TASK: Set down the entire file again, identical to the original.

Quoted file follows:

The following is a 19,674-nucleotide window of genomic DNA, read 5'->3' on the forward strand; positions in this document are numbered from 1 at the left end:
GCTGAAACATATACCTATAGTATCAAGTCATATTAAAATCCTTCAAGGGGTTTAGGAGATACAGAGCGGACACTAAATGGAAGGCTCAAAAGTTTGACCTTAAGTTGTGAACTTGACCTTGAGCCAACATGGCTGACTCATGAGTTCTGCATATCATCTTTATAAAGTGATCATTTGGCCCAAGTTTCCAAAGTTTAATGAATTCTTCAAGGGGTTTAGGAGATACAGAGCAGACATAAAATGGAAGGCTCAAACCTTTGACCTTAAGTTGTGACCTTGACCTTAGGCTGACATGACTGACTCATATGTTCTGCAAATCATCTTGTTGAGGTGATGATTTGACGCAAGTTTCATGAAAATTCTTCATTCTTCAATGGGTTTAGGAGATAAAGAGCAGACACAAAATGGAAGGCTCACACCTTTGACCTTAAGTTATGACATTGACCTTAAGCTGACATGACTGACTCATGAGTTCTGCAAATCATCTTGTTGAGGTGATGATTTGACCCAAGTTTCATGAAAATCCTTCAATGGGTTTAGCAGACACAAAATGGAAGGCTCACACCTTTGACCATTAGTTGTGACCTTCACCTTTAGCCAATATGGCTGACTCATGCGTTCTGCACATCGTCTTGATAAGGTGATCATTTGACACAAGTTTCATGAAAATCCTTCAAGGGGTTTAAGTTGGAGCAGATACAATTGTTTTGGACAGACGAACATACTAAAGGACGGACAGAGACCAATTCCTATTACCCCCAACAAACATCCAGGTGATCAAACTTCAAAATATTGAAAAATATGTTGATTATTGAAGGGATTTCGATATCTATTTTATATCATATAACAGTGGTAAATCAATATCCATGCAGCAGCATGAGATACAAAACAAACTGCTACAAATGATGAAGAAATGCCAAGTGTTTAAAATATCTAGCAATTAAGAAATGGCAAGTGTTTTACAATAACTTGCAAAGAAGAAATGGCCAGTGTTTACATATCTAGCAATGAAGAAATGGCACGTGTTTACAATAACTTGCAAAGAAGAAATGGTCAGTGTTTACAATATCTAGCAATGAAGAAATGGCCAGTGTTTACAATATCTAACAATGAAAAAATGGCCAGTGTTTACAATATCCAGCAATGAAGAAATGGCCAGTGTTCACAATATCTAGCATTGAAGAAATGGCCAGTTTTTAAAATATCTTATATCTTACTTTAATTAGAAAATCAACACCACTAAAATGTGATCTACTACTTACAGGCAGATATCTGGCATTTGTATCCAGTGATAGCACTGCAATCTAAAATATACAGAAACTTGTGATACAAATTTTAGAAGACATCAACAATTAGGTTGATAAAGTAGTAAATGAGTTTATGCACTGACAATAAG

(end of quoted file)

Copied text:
The following is a 19,674-nucleotide window of genomic DNA, read 5'->3' on the forward strand; positions in this document are numbered from 1 at the left end:
GCTGAAACATATACCTATAGTATCAAGTCATATTAAAATCCTTCAAGGGGTTTAGGAGATACAGAGCGGACACTAAATGGAAGGCTCAAAAGTTTGACCTTAAGTTGTGAACTTGACCTTGAGCCAACATGGCTGACTCATGAGTTCTGCATATCATCTTTATAAAGTGATCATTTGGCCCAAGTTTCCAAAGTTTAATGAATTCTTCAAGGGGTTTAGGAGATACAGAGCAGACATAAAATGGAAGGCTCAAACCTTTGACCTTAAGTTGTGACCTTGACCTTAGGCTGACATGACTGACTCATATGTTCTGCAAATCATCTTGTTGAGGTGATGATTTGACGCAAGTTTCATGAAAATTCTTCATTCTTCAATGGGTTTAGGAGATAAAGAGCAGACACAAAATGGAAGGCTCACACCTTTGACCTTAAGTTATGACATTGACCTTAAGCTGACATGACTGACTCATGAGTTCTGCAAATCATCTTGTTGAGGTGATGATTTGACCCAAGTTTCATGAAAATCCTTCAATGGGTTTAGCAGACACAAAATGGAAGGCTCACACCTTTGACCATTAGTTGTGACCTTCACCTTTAGCCAATATGGCTGACTCATGCGTTCTGCACATCGTCTTGATAAGGTGATCATTTGACACAAGTTTCATGAAAATCCTTCAAGGGGTTTAAGTTGGAGCAGATACAATTGTTTTGGACAGACGAACATACTAAAGGACGGACAGAGACCAATTCCTATTACCCCCAACAAACATCCAGGTGATCAAACTTCAAAATATTGAAAAATATGTTGATTATTGAAGGGATTTCGATATCTATTTTATATCATATAACAGTGGTAAATCAATATCCATGCAGCAGCATGAGATACAAAACAAACTGCTACAAATGATGAAGAAATGCCAAGTGTTTAAAATATCTAGCAATTAAGAAATGGCAAGTGTTTTACAATAACTTGCAAAGAAGAAATGGCCAGTGTTTACATATCTAGCAATGAAGAAATGGCACGTGTTTACAATAACTTGCAAAGAAGAAATGGTCAGTGTTTACAATATCTAGCAATGAAGAAATGGCCAGTGTTTACAATATCTAACAATGAAAAAATGGCCAGTGTTTACAATATCCAGCAATGAAGAAATGGCCAGTGTTCACAATATCTAGCATTGAAGAAATGGCCAGTTTTTAAAATATCTTATATCTTACTTTAATTAGAAAATCAACACCACTAAAATGTGATCTACTACTTACAGGCAGATATCTGGCATTTGTATCCAGTGATAGCACTGCAATCTAAAATATACAGAAACTTGTGATACAAATTTTAGAAGACATCAACAATTAGGTTGATAAAGTAGTAAATGAGTTTATGCACTGACAATAAG